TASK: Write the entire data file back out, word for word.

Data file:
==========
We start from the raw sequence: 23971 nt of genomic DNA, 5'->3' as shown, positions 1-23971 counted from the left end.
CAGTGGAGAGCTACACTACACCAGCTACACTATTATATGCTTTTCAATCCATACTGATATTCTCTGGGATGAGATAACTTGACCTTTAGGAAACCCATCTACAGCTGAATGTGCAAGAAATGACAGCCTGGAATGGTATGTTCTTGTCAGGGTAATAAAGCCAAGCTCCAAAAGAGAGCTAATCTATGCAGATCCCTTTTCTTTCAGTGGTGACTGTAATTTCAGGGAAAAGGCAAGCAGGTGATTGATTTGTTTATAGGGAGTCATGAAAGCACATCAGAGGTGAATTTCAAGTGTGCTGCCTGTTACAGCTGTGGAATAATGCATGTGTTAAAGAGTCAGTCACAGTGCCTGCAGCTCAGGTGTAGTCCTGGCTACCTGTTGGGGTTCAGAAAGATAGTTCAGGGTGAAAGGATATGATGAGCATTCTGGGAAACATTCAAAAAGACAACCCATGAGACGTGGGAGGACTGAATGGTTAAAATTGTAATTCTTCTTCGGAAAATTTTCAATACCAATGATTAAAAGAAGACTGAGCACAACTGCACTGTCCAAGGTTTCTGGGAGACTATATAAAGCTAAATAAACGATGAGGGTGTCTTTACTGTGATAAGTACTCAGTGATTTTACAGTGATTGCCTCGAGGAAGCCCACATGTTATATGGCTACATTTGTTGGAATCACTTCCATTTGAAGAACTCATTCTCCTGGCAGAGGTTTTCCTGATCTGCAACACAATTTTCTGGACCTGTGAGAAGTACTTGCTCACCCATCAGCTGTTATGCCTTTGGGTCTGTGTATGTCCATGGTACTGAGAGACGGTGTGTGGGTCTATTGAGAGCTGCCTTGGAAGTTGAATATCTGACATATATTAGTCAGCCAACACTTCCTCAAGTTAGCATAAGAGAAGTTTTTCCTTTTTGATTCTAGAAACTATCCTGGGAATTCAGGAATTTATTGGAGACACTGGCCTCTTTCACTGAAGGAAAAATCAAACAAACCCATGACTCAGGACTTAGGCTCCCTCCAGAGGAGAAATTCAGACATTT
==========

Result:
We start from the raw sequence: 23971 nt of genomic DNA, 5'->3' as shown, positions 1-23971 counted from the left end.
CAGTGGAGAGCTACACTACACCAGCTACACTATTATATGCTTTTCAATCCATACTGATATTCTCTGGGATGAGATAACTTGACCTTTAGGAAACCCATCTACAGCTGAATGTGCAAGAAATGACAGCCTGGAATGGTATGTTCTTGTCAGGGTAATAAAGCCAAGCTCCAAAAGAGAGCTAATCTATGCAGATCCCTTTTCTTTCAGTGGTGACTGTAATTTCAGGGAAAAGGCAAGCAGGTGATTGATTTGTTTATAGGGAGTCATGAAAGCACATCAGAGGTGAATTTCAAGTGTGCTGCCTGTTACAGCTGTGGAATAATGCATGTGTTAAAGAGTCAGTCACAGTGCCTGCAGCTCAGGTGTAGTCCTGGCTACCTGTTGGGGTTCAGAAAGATAGTTCAGGGTGAAAGGATATGATGAGCATTCTGGGAAACATTCAAAAAGACAACCCATGAGACGTGGGAGGACTGAATGGTTAAAATTGTAATTCTTCTTCGGAAAATTTTCAATACCAATGATTAAAAGAAGACTGAGCACAACTGCACTGTCCAAGGTTTCTGGGAGACTATATAAAGCTAAATAAACGATGAGGGTGTCTTTACTGTGATAAGTACTCAGTGATTTTACAGTGATTGCCTCGAGGAAGCCCACATGTTATATGGCTACATTTGTTGGAATCACTTCCATTTGAAGAACTCATTCTCCTGGCAGAGGTTTTCCTGATCTGCAACACAATTTTCTGGACCTGTGAGAAGTACTTGCTCACCCATCAGCTGTTATGCCTTTGGGTCTGTGTATGTCCATGGTACTGAGAGACGGTGTGTGGGTCTATTGAGAGCTGCCTTGGAAGTTGAATATCTGACATATATTAGTCAGCCAACACTTCCTCAAGTTAGCATAAGAGAAGTTTTTCCTTTTTGATTCTAGAAACTATCCTGGGAATTCAGGAATTTATTGGAGACACTGGCCTCTTTCACTGAAGGAAAAATCAAACAAACCCATGACTCAGGACTTAGGCTCCCTCCAGAGGAGAAATTCAGACATTT